By this point in your life, you’ve probably seen at least a snippet of one of those home-buying reality shows for fixer-uppers. What I see is hours and hours of time in renovations that appear to be endless; others see a labor of love culminating in a home. Some project cars are like that, too, like this never-restored custom 1955 Ferrari 250 Europa GT.
There is some rust, yes. The leather is cracked and stippled. On the floor, the carpet appears to be molting and the mats are disintegrating. But you can see that the bones are solid. This rare Ferrari also has an interesting backstory as it's said to be one of the many vehicles commissioned by Dr. Enrico Wax, a renowned distributor for big names like Johnnie Walker whiskey and Moët & Chandon champagne in Italy.
By all accounts, Dr. Wax never ordered a vehicle in standard trim; each one was custom-made. And since he spent a fair amount of money (because the Genoa-based liquor mogul had plenty of it), the automakers largely capitulated to his wishes. This particular 1955 Ferrari is significant in that it’s one of only 43 of the 250 Europa GTs built, combining coachwork by the legendary Battista “Pinin” Farina with a thundering three-liter V12.
At some point in the late ‘50s or early ‘60s, the Ferrari was acquired by a private collector in California and has been sitting in their collection for decades. It has a few clicks over 21,000 miles on the odometer, and the auction house says it has not been driven since the 1960s. The owner has kept everything intact, including the original Pirelli hoses and a 1959 Automobile Club d’Italia sticker festooned on the side mirror.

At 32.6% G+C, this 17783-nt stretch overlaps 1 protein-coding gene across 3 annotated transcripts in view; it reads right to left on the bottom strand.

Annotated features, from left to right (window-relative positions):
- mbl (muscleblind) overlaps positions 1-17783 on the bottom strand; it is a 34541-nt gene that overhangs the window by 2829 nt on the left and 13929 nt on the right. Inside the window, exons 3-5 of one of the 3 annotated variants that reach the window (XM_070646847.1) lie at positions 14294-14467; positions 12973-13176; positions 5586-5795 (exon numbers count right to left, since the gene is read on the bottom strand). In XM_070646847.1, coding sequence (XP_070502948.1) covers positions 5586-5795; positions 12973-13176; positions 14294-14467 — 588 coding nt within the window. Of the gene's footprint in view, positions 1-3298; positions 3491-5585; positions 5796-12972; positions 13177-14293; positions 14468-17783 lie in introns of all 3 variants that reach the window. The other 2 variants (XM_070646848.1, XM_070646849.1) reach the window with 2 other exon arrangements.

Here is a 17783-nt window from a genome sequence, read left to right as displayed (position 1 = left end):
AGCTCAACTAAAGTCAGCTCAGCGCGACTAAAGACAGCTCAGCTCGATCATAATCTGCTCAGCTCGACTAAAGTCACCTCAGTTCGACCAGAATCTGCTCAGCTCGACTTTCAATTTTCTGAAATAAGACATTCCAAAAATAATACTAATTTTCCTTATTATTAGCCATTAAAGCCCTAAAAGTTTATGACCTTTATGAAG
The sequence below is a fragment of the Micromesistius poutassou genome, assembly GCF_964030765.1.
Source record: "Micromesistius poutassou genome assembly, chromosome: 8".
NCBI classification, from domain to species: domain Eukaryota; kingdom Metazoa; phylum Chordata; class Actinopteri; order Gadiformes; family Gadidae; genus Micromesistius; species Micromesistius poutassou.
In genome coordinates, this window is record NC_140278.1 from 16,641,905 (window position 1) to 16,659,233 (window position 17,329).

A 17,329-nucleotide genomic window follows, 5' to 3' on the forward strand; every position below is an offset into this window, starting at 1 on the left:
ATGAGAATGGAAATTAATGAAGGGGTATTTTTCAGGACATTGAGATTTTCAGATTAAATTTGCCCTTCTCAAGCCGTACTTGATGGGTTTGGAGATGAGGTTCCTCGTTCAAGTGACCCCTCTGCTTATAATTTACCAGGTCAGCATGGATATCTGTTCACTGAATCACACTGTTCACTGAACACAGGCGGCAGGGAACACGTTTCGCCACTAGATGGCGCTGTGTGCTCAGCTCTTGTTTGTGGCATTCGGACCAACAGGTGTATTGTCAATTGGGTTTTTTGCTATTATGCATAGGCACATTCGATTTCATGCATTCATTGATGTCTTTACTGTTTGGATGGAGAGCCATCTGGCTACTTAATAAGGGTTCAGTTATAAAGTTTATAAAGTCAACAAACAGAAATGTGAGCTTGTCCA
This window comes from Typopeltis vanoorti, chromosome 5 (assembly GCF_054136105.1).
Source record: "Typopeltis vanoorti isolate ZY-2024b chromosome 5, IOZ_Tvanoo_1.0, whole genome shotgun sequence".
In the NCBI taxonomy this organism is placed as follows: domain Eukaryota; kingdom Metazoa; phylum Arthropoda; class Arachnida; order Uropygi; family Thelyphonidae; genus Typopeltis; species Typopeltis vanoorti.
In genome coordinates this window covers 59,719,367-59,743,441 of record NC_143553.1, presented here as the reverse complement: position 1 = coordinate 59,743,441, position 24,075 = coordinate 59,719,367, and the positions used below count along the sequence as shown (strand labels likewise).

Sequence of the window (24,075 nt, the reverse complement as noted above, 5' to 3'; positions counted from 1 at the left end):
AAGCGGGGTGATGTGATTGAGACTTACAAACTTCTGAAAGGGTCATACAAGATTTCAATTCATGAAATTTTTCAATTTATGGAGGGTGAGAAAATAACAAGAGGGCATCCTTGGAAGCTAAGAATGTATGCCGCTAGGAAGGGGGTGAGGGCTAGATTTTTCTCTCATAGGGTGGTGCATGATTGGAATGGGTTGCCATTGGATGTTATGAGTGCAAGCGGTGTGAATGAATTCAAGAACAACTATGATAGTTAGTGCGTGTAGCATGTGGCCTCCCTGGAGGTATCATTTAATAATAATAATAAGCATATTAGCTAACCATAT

Swathed in Grigio Metallizzato (metallic gray), the exterior of the Ferrari has eased into its 60s with grace. Inside the Italian classic, orange leather upholstery covers the plush seats and gear shifter, and the steering wheel is adorned with woodwork and the Ferrari stallion. After sitting unrestored for so many years, it is worn but not unsalvageable.
“Not only is this Europa GT one of the finest surviving 1950’s Ferraris, it has been secreted away for decades in a private Southern California collection and has never before been exhibited or offered for public sale,” said Gooding & Company’s David Brynan in a statement. “This is a truly extraordinary Ferrari—the kind of discovery that will excite any collector with a passion for original, unrestored automobiles.”
Brace yourself, because rare cars like this one fetch sky-high bids at the auction, likely between $2.2 million and $2.6 million and will cross the block sometime between May 3 and May 7.
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